"Meanwhile Bonifacio met with his remaining supporters and drew up the Acta de Tejeros (Act of Tejeros) wherein they gave their reasons for not accepting the election results. Bonifacio alleged the election was fraudulent due to cheating and accused Aguinaldo of treason due to his negotiations with the Spanish. In their memoirs Santiago Álvarez (son of Mariano) and Gregoria de Jesús both alleged that many ballots were already filled out before being distributed, and Guillermo Masangkay contended there were more ballots prepared than voters present. Álvarez writes that Bonifacio had been warned of the rigged ballots before the votes were canvassed, but he had done nothing." (retrieved from wikipedia)
Aguinaldo sent a delegation to Bonifacio to get (bully, most likely) him to cooperate but he refused. Soon after, Aguinaldo's government ordered the arrest of Bonifacio. After being charged with sedition and treason against Aguinaldo's government and conspiracy to murder Aguinaldo, Bonifacio and his brother Procopio were sentenced to death after a one-day sham trial. Is it not a sham when the entire jury was composed of Aguinaldo's men and Bonifacio was denied the privilege of confronting the state witness who the prosecutors claim had been killed in battle, but after the trial the witness was seen alive with them? Aguinaldo claims that he wanted to commute the execution order to exile, but his generals convinced him otherwise.  What baloney!

My mother met Emilio Aguinaldo in the late 40's when she was in high school during a field trip to Cavite and being young asked him outright, "Sir, what happened to Andres Bonifacio?"  Aguinaldo told her that "the answer will come out when I die."  Well, Aguinaldo has been dead for 48 years and still that question has never been answered.  There are a lot of conjectures, speculations, research, analysis but no honest answer.  

Personally, I believe that politics killed Andres Bonifacio just as politics today continue to eliminate anyone who is considered or perceived as a threat to the powerful and the powers that be.  Emilio Aguinaldo may have fought hard for the independence of the Philippines but his ambition for power also made him a treacherous man.  It was not only Bonifacio that he sent to death because his men also assassinated General Antonio Luna in 1899. I also believe that Aguinaldo has heavily paid for his transgressions. The power and honor he sought has eluded him to his death. The Americans whom he trusted made a fool out of him. The Filipino people did not elect him into office (he was never elected by the people) when he overwhelmingly lost to a Spanish mestizo, Manuel L. Quezon during the 1935 Commonwealth Presidential elections. And worst, was when he was arrested briefly after World War II for collaborating with the Japanese.  There is one good thing though that happened for the fighting men of the revolution.  They were never forgotten by Aguinaldo. For them, he established the Veterans Organization which provided them pensions and land to own.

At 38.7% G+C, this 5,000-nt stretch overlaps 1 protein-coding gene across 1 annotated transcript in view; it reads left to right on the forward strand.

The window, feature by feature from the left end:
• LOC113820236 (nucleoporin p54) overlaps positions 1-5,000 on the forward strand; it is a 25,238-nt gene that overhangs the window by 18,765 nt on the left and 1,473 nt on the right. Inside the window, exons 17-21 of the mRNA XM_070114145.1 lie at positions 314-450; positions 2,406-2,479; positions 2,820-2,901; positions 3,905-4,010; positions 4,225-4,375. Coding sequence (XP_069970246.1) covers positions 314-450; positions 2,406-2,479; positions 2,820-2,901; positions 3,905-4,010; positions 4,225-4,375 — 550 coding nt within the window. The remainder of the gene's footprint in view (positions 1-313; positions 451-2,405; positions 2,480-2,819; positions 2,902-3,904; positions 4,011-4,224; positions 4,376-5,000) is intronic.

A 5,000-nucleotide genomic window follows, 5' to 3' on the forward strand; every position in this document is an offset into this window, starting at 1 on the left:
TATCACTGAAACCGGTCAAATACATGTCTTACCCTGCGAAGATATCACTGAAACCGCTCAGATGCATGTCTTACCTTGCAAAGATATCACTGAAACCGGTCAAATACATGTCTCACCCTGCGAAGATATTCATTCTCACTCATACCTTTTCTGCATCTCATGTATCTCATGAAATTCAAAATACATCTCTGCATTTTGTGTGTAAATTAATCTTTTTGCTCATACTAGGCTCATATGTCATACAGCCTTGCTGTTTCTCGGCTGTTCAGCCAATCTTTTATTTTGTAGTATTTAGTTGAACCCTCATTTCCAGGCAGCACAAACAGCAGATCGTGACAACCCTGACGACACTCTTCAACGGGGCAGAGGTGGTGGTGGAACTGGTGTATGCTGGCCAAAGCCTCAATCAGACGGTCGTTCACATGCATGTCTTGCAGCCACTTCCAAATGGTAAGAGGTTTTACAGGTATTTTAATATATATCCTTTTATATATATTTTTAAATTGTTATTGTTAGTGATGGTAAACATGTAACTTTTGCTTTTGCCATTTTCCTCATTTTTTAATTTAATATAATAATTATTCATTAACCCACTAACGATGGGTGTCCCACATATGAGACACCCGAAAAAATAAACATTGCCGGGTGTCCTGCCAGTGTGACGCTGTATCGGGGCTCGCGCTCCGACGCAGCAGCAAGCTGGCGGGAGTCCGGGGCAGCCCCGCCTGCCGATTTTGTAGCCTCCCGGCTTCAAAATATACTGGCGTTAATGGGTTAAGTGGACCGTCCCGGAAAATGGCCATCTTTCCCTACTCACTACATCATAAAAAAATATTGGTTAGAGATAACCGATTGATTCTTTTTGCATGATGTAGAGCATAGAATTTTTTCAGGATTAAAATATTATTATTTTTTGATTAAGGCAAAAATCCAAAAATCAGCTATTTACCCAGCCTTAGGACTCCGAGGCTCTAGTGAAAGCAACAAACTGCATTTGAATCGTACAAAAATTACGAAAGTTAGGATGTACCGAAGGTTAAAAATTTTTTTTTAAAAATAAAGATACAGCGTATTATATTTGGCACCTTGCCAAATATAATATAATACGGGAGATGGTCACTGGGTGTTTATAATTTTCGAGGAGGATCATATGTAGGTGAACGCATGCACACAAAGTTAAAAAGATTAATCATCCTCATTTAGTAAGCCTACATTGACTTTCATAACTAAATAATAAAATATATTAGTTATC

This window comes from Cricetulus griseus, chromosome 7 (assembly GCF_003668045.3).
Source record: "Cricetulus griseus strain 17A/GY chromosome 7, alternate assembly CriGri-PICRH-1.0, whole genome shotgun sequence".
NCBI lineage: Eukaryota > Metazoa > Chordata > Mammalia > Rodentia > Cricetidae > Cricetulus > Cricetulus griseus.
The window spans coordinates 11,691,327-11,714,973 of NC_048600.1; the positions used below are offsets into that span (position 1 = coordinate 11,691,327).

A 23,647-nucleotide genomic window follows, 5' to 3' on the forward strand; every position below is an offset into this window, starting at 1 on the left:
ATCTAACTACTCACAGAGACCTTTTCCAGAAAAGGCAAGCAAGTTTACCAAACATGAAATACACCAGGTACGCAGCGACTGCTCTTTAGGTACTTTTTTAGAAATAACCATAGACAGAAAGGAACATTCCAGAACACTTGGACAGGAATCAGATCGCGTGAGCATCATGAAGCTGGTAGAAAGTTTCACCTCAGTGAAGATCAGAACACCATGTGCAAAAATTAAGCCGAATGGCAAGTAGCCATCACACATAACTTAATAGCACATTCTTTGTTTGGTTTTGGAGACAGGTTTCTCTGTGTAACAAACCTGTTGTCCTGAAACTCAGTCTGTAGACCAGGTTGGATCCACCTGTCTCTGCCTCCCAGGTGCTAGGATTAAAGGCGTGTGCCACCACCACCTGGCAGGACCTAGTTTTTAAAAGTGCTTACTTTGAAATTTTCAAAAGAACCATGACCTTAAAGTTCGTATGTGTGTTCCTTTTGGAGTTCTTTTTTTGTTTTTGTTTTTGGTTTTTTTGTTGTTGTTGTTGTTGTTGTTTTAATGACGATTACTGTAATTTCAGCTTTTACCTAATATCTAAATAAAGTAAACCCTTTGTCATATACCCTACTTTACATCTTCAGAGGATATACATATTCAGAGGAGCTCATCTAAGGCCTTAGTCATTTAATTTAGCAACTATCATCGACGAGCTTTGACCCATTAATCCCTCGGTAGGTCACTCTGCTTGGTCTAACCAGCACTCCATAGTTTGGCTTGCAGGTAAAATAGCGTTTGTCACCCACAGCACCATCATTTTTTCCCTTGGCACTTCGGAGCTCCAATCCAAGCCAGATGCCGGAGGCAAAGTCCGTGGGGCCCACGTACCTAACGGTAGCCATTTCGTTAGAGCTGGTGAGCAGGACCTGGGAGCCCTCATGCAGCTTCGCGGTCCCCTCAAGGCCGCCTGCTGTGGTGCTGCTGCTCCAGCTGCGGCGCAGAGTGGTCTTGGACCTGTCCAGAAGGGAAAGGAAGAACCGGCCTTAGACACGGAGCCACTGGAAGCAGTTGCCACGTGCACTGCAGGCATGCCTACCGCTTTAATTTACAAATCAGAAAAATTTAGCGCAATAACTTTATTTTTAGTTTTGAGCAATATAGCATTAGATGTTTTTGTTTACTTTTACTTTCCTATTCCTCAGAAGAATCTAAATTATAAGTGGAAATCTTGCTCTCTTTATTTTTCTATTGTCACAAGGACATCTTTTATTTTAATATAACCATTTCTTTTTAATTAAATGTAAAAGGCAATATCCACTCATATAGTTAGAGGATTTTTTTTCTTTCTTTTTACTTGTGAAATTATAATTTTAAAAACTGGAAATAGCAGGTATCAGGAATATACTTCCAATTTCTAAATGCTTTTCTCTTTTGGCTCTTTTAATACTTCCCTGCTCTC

I told my mom just as I was finishing writing this, that the better question she should have asked General Aguinaldo was "if you had the chance to change history, what would you do?"  Maybe then she would have gotten an answer.

Tuesday, May 29, 2012


Today, May 29, 2012, the highest magistrate of the land, Chief Justice Renato C. Corona has been impeached, 44 days after his impeachment trial began.  Most of the senator judges based their guilty judgement on the fact that the Supreme Court had precedent cases of dismissal from office of government employees who did not fully disclose their assets in the Statement of Assets and Liabilities (SALN), like that of a lowly clerk who failed to disclose the fact that she had a small store in her town market, among others.  If this clerk was dismissed for that, why should there be a different standard for a chief justice?  The message of the verdict to the Filipino people is that justice in this country is equal for all. But is it really? I am not a lawyer, so I will not even attempt to analyze this impeachment case.  My late father was a lawyer and a municipal trial court judge...it is during times like this that I wish he was still alive because I wonder now, what he would say? 

retrieved from http://www.philippinenewsdaily.com

Wednesday, March 14, 2012

Inday Varona: A personal appeal to PDI (or, When is an apology not an apology?)

This post is written by my nth degree cousin Inday Espina Varona (our common ancestor- Graciano Lopez y Jaena).  She is chairwoman of the National Union of Journalists of the Philippines and editor in chief of the newsweekly Philippine Graphic. The article speaks for itself and needs no further explanation.